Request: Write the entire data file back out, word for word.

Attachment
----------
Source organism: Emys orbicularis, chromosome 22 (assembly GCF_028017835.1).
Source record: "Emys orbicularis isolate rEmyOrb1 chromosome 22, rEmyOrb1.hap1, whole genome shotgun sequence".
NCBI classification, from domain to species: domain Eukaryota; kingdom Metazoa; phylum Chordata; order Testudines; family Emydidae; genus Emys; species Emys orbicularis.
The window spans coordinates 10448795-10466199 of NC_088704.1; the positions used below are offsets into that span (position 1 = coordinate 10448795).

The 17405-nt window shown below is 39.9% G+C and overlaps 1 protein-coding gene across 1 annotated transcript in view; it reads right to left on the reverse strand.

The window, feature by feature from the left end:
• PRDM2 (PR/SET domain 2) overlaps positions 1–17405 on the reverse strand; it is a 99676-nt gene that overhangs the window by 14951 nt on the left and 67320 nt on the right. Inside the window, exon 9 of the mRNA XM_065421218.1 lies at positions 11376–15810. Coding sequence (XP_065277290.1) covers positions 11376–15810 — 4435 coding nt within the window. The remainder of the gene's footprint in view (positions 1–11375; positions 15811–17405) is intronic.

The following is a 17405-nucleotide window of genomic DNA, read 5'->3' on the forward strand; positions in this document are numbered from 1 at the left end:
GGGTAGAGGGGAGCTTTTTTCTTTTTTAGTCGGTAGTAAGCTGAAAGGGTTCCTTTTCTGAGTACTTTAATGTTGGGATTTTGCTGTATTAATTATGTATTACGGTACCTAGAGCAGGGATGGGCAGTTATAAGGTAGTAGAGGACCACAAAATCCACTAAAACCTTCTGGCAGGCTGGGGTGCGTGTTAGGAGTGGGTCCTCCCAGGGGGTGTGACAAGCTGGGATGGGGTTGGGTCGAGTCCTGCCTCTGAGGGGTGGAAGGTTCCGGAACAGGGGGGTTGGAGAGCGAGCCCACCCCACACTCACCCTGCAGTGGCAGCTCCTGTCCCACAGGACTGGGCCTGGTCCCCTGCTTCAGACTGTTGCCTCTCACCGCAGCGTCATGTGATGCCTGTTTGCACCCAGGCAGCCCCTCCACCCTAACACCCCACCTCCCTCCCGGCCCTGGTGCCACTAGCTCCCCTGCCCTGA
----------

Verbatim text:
Source organism: Emys orbicularis, chromosome 22 (assembly GCF_028017835.1).
Source record: "Emys orbicularis isolate rEmyOrb1 chromosome 22, rEmyOrb1.hap1, whole genome shotgun sequence".
NCBI classification, from domain to species: domain Eukaryota; kingdom Metazoa; phylum Chordata; order Testudines; family Emydidae; genus Emys; species Emys orbicularis.
The window spans coordinates 10448795-10466199 of NC_088704.1; the positions used below are offsets into that span (position 1 = coordinate 10448795).

The 17405-nt window shown below is 39.9% G+C and overlaps 1 protein-coding gene across 1 annotated transcript in view; it reads right to left on the reverse strand.

The window, feature by feature from the left end:
• PRDM2 (PR/SET domain 2) overlaps positions 1–17405 on the reverse strand; it is a 99676-nt gene that overhangs the window by 14951 nt on the left and 67320 nt on the right. Inside the window, exon 9 of the mRNA XM_065421218.1 lies at positions 11376–15810. Coding sequence (XP_065277290.1) covers positions 11376–15810 — 4435 coding nt within the window. The remainder of the gene's footprint in view (positions 1–11375; positions 15811–17405) is intronic.

The following is a 17405-nucleotide window of genomic DNA, read 5'->3' on the forward strand; positions in this document are numbered from 1 at the left end:
GGGTAGAGGGGAGCTTTTTTCTTTTTTAGTCGGTAGTAAGCTGAAAGGGTTCCTTTTCTGAGTACTTTAATGTTGGGATTTTGCTGTATTAATTATGTATTACGGTACCTAGAGCAGGGATGGGCAGTTATAAGGTAGTAGAGGACCACAAAATCCACTAAAACCTTCTGGCAGGCTGGGGTGCGTGTTAGGAGTGGGTCCTCCCAGGGGGTGTGACAAGCTGGGATGGGGTTGGGTCGAGTCCTGCCTCTGAGGGGTGGAAGGTTCCGGAACAGGGGGGTTGGAGAGCGAGCCCACCCCACACTCACCCTGCAGTGGCAGCTCCTGTCCCACAGGACTGGGCCTGGTCCCCTGCTTCAGACTGTTGCCTCTCACCGCAGCGTCATGTGATGCCTGTTTGCACCCAGGCAGCCCCTCCACCCTAACACCCCACCTCCCTCCCGGCCCTGGTGCCACTAGCTCCCCTGCCCTGA